Assumption is the mother of chaos

I was reminded last night that sometimes what you get depends entirely upon your perspective. I was at a “gig” (I loathe the word) for one of my favoured bands – Athlete. A nice bunch of guys from London who had a few big hits and keep at their music. I was treated to tickets to hear them in Wimbledon, which was a bit confusing because Wimbledon is not known for its music venues in London, so assumptions were made, that suggested a small intimate event.. perhaps for up to 100 people. Not beyond the realm of reason as this happens quite regularly. However this assumption was somewhat off the mark. One presumably made by the venue manger and tour manager as well.

Wrong time and place

Sadly expectations were not met, though I dare say that the first 50 people to arrive had a great time. Unfortunately, as nice as the venue was, it was not suitable for the event and the 500+ people that showed up. It would have been pretty good for 50. This wasn’t Athlete’s fault and I have to admit that I felt rather sorry for them as many people got fed up and left or expressed their frustration at them rather than the venue. The venue was/is tiny, there wasn’t enough room for everyone. The shape of the venue made it impossible even for someone of my height (6’2″) to see them or hear anything other than the bass – no I couldn’t even hear the apologies for the recognised mis-selected venue. Disappointment all round, hopefully something good may still come from this.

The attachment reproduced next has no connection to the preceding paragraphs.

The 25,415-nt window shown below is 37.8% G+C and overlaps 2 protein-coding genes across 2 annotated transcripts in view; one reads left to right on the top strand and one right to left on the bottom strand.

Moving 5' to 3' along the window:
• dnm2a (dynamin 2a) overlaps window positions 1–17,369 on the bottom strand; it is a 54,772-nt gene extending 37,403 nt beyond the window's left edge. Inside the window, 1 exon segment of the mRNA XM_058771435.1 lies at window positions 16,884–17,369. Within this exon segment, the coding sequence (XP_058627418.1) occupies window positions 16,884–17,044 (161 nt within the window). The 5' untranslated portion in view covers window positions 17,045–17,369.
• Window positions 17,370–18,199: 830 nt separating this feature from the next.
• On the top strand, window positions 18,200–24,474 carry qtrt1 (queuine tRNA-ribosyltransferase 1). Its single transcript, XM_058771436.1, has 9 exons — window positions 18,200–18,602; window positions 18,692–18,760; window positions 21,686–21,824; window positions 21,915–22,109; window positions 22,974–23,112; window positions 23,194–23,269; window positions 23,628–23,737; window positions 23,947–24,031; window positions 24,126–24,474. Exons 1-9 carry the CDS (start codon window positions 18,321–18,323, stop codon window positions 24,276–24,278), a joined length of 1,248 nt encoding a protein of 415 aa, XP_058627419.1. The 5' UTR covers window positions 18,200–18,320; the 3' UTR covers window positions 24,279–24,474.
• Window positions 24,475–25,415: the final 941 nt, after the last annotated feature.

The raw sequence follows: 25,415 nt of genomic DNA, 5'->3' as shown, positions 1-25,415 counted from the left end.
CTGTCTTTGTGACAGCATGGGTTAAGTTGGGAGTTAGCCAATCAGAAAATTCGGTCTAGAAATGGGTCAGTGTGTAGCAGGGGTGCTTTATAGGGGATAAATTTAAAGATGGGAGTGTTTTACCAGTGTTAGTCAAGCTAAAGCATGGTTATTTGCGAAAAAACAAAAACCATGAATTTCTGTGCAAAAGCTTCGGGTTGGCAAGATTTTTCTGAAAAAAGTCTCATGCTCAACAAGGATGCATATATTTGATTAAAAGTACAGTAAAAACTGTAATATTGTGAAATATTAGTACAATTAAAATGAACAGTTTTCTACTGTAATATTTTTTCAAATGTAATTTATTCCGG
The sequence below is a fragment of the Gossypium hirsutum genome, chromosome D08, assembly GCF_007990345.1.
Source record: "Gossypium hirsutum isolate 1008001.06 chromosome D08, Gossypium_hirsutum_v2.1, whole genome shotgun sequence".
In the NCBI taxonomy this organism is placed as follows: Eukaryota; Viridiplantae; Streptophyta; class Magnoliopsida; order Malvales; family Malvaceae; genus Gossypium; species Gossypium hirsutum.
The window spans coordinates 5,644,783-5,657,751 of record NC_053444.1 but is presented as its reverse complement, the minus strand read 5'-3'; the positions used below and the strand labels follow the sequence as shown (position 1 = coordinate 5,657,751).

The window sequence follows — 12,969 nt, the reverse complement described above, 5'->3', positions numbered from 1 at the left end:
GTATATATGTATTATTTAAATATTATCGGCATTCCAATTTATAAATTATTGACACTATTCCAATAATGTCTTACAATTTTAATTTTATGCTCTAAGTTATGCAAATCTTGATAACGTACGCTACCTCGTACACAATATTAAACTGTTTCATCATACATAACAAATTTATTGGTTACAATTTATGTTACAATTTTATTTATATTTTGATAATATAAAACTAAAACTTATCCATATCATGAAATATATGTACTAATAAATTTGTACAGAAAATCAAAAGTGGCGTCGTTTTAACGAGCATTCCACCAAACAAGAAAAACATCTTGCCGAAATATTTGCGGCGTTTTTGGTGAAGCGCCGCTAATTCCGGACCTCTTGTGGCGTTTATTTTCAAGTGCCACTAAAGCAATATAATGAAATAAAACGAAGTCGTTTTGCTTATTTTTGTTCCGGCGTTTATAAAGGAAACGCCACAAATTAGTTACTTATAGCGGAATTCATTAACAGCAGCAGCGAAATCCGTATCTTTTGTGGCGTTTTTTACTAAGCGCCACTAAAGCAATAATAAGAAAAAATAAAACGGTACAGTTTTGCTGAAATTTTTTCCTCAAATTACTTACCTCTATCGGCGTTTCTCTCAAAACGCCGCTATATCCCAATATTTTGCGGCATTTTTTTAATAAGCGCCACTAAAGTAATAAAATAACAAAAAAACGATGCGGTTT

We all make mistakes, but do we learn from them?

I’m reminded though that there is a time and place for everything. How many people in a venue, how many clients can be served, cared for and looked after. Sometimes we bite off more than we can chew and sometimes the environment means we should pack up and reschedule. Knowing when to quit is as important as knowing when you aren’t up to the task. This is an experience that the BBC are facing today as well. Enormous organisations are hard to manage, but then – so are smaller ones. Similarly with our own money, we make choices, people tend to spend what they have rather than managing it properly or planning spending. We are all faced with management tasks, some we get right, others we get wrong. Sometimes we need to take note and change behaviours. This means learning from mistakes and forming new (better) habits. This is not a luxury, we all make mistakes and all need to be afforded the opportunity to learn from them and correct them where we can. Someone that is a fan – or on your side, will give you a second chance, perhaps a third and fourth (maybe more) but barring all but the most patient of people there is a limit to our “forgiveness” if actions to remedy and resolution are not taken. The Banks still seem unable to learn this basic lesson. It seems certain politicians have the same problem. As for small firms like mine or a great band like Athlete, well we simply have to learn, try harder and make sure that we don’t over promise and under-deliver… much like my new i-phone that is still unusable. The question is, is the mistake an out of character rare event (a black swan) or it is merely representative of a wider problem?